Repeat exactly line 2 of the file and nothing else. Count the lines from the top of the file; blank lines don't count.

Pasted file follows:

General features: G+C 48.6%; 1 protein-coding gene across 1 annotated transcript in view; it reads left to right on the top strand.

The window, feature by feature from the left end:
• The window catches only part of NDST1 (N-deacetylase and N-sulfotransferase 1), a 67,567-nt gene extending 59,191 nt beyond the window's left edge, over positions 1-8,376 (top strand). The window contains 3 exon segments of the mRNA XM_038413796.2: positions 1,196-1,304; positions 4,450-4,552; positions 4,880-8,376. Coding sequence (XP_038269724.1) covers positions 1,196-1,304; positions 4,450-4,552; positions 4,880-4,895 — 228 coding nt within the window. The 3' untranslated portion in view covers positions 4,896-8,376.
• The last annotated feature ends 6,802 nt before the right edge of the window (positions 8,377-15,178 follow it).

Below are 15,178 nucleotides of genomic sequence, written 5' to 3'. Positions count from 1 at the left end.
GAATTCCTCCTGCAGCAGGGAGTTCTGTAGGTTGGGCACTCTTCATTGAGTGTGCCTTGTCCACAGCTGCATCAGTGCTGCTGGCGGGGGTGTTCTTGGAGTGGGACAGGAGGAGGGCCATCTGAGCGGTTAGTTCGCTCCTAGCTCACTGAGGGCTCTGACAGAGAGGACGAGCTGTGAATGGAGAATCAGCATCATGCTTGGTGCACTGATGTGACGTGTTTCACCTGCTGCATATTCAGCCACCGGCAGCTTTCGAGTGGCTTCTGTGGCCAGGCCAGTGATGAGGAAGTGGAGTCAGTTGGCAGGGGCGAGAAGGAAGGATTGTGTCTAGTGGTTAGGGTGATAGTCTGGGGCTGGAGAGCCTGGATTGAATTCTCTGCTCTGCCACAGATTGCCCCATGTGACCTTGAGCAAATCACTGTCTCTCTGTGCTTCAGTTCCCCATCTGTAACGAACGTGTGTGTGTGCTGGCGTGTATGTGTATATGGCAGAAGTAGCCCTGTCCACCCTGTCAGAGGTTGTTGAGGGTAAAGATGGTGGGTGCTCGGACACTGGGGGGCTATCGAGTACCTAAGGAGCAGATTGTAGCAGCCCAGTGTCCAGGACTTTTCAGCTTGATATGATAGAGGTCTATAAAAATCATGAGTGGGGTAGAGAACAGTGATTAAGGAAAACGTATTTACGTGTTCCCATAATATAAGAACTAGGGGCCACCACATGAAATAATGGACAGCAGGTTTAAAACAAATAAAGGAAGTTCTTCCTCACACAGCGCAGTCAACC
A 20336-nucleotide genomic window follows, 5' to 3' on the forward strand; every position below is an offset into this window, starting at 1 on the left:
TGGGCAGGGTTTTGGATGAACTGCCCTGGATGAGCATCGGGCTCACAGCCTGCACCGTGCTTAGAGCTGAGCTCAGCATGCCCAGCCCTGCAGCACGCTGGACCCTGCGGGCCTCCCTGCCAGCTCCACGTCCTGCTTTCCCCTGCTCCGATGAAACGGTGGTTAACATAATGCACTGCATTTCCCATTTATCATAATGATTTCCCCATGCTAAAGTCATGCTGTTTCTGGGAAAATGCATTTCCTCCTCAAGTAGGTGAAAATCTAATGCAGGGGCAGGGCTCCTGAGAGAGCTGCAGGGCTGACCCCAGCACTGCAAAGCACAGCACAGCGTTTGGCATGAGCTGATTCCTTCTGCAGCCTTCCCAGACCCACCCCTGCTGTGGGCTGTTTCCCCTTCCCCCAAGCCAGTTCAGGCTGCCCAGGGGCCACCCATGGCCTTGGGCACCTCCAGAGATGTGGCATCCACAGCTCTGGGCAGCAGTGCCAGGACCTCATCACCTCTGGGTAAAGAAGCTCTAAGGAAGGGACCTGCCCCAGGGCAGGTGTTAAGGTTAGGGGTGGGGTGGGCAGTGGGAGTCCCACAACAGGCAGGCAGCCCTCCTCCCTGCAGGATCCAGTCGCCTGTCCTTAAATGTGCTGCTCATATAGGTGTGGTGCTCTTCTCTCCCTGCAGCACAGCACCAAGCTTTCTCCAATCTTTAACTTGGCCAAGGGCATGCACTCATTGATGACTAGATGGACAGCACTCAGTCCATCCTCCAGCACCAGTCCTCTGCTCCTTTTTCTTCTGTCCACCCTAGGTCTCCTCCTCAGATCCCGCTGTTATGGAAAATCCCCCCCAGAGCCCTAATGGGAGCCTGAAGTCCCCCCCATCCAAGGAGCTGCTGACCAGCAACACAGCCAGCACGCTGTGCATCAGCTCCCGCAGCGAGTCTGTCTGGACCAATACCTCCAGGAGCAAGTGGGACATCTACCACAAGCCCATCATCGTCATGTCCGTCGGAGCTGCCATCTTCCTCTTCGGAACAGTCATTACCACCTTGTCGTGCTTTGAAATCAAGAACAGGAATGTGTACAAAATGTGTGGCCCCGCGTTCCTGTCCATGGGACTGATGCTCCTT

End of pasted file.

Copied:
The window, feature by feature from the left end: